Now grown pretty much everywhere around the globe, Riesling is one of the most sought-after grape varieties. The ‘King of German Vineyards’ - as experts like to call it - produces many styles of wine from bone dry to lusciously sweet. Its distinctive perfume (litchi blossoms when young to petroleum when aged) with its versatile character makes it an ideal companion to food. 

Dry Riesling 

Tabbouleh, coleslaw and more

With its light to medium body and fresh acid bite, dry Riesling is one of the rare wines that you can easily pair with super fresh salads like tabbouleh, coleslaw and celeriac remoulade. 

In Germany, homeland of Riesling, the driest styles are named Trocken (literally ‘dry’ in German). In Alsace, France (at the border of Germany), Riesling is regarded as the noblest variety and offers some outstanding dry wines. 

Our top recommendation: 
Weingut Gindorf, Riesling Trocken, Mosel, Germany, 2018, £6.88 

If you’d like to try a Riesling from the New World, Australia is the place to look. Clare Valley or Eden Valley in the South, where vineyards benefit from high altitude, tend to produce the best dry Rieslings of the country. 

Our top recommendation:  
Rieslingfreak, No.6 Aged Release Riesling, Clare Valley, Australia, 2014, £18.79

Homemade fish cakes 

That’s not all. Riesling is great to accompany fish cakes and other dishes using salty white fish (cod, sea-trout) and mash potatoes. A dry and bold Riesling is the best pairing to match the richness of the dish and contrast with the saltiness of fried food. The high acidity of Riesling also acts as palate cleanser, so you can fully enjoy the next bite.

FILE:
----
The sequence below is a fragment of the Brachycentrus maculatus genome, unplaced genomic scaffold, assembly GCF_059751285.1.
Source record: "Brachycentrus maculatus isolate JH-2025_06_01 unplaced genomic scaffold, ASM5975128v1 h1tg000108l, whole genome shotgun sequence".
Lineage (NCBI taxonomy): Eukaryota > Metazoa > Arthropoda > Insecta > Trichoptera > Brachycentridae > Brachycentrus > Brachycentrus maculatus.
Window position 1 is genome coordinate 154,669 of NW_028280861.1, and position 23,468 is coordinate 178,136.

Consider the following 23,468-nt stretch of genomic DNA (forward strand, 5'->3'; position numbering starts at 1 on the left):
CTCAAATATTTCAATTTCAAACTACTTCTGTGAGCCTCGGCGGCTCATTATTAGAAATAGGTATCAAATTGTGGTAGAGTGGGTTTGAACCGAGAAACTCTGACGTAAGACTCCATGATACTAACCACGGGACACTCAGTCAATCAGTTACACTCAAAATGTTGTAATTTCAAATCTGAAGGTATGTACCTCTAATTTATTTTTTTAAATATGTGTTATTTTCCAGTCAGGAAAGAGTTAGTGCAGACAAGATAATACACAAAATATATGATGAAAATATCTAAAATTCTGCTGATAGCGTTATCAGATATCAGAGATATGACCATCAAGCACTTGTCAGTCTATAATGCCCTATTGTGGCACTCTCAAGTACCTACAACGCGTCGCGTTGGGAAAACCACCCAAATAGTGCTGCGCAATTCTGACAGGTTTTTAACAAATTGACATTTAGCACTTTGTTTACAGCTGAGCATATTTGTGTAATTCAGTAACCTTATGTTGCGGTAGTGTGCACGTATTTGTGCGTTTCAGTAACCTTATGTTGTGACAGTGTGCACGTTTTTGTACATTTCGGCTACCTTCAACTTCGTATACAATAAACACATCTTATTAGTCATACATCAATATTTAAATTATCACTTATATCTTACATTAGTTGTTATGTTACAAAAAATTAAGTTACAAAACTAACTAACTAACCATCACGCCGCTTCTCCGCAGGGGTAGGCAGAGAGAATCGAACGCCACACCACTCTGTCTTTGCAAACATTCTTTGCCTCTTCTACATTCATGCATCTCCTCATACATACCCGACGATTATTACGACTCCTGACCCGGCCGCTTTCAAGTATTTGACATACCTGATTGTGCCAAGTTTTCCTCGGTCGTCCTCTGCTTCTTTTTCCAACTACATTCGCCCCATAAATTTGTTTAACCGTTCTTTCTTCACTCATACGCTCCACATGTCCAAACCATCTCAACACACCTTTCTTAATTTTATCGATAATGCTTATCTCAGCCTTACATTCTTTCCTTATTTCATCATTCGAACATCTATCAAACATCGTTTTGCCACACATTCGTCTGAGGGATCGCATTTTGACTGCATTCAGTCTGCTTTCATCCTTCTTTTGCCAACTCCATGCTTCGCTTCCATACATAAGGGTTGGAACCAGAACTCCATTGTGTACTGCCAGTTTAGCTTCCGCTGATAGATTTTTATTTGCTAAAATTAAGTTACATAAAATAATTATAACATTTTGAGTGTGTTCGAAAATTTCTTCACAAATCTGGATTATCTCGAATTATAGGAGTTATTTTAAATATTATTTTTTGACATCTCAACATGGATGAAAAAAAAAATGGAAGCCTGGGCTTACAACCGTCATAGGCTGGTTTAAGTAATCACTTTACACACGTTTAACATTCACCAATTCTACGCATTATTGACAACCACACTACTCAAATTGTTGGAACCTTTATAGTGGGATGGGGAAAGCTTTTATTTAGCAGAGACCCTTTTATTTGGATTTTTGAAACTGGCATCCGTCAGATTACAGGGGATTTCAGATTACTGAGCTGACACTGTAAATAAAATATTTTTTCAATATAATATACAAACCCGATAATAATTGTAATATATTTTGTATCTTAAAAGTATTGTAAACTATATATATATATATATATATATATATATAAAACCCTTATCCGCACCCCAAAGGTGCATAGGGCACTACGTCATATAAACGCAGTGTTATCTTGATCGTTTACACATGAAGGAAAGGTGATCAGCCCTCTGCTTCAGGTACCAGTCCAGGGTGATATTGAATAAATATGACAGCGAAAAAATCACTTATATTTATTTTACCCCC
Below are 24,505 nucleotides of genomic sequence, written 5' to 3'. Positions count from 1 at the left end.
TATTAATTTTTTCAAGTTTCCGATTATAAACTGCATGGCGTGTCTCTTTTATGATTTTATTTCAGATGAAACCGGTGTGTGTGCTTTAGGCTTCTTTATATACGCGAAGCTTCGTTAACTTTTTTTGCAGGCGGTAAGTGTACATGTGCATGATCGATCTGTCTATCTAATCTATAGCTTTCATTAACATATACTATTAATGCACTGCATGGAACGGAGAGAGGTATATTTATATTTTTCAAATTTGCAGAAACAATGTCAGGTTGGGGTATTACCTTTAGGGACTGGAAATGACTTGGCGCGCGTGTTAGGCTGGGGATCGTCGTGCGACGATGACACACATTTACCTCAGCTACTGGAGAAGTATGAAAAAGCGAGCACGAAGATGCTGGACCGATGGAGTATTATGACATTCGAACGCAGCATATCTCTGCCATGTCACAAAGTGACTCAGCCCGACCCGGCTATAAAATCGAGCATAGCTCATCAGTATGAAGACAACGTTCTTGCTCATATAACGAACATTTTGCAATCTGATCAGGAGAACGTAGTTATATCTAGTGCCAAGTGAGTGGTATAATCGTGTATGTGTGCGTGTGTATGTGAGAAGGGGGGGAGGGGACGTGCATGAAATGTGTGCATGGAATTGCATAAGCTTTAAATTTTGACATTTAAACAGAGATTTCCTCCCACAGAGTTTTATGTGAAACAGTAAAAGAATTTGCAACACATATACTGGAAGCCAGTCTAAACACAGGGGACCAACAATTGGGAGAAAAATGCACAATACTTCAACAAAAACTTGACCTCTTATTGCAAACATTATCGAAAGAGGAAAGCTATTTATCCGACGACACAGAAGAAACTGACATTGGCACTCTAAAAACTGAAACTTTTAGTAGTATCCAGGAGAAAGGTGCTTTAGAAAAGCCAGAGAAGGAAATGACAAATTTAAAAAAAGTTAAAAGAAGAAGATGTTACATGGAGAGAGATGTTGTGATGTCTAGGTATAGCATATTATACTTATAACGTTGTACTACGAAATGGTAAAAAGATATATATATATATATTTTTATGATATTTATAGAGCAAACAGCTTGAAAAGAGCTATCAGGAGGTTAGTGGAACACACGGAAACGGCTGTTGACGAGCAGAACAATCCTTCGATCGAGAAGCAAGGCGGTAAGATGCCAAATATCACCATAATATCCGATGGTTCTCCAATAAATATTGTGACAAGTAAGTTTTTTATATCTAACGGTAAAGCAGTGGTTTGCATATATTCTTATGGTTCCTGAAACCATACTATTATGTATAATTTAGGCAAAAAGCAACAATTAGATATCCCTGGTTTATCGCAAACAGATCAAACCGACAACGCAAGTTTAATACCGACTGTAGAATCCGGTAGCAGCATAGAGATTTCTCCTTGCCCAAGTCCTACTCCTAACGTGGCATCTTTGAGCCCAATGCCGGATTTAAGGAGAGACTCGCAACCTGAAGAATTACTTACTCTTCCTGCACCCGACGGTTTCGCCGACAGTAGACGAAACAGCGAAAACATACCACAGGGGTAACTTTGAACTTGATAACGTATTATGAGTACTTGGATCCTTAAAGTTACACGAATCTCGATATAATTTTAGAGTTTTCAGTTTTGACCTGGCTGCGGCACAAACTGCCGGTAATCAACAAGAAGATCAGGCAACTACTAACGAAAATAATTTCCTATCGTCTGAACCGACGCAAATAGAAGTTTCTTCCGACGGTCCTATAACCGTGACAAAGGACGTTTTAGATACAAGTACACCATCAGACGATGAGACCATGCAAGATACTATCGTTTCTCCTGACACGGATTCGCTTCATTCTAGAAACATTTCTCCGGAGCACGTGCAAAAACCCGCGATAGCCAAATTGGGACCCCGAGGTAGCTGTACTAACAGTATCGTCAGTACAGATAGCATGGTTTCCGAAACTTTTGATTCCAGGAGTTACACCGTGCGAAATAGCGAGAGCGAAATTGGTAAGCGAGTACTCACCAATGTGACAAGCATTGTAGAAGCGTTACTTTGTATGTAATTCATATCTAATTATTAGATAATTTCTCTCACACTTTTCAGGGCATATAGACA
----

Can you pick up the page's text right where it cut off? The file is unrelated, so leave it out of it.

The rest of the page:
The region of Pfalz in Germany produces Rieslings which are noticeably fuller in body and richer in texture. In California, United States, only a few vineyards are capable of expressing Riesling with complexity and depth. 

Our top recommendations: 
Emil Bauer & Sohne, Sex, Drugs & Rock'n Roll Riesling, Pfalz, Germany, 2017, £19
Alexana, Revana Vineyard Estate, Riesling, California, United States, 2017,  £21.60

Off-Dry Riesling 

Thai, curry and spicy food

You can’t go wrong when pairing off-dry Riesling with mild spicy food such as curry or Thai food. With its medium level of sweetness and low alcohol content, the wine counterbalances the spiciness of the dish. The aromatic nature of both wine and food also complement another. All of this makes Riesling the ideal partner to spicy food. German Auslese is a classic choice. 

Our top recommendations: 
Weingut Gindorf, Riesling, Auslese, Germany, 2018,  £9.15 
Weingut Koster-Wolf, Flonheimer Rothenpfad, Rheinhessen, Riesling Halbtrocken Kabinett, Germany, 2018, £11.72

Sweet Riesling 

Desserts with caramel, apple or cream 

Riesling is also a dessert’s best friend. Because of its affinity to Botrytis, the variety is able to produce lusciously sweet wines. And if you’ve been following our weekly blog, you know that pairing dessert with sweet wine is a no-fail option.

Desserts with caramelized fruits and cream are great to keep in mind as Riesling’s own notes of fruits (peach, apple, pear) will accentuate the orchard fruits of your desserts. Try poached pears with caramel sauce, caramelized apple pies or salted caramel rice pudding. You’re welcome! 

Beerenauslese (BA) and Trockenbeerenauslese (TBA) are the sweetest types in Germany and make for a first-class pairing. If you’re after something a bit more quirky (and also more affordable), Riesling can now be found in England and results in really interesting wines. 

Our top recommendation: 
Beacon Down Vineyard, Riesling, England, 2018, £13.95

From starter to dessert, the versatile Riesling offers plenty of food and wine pairing inspirations. Start exploring today: browse our collection of over 400 Riesling wines from around the globe on

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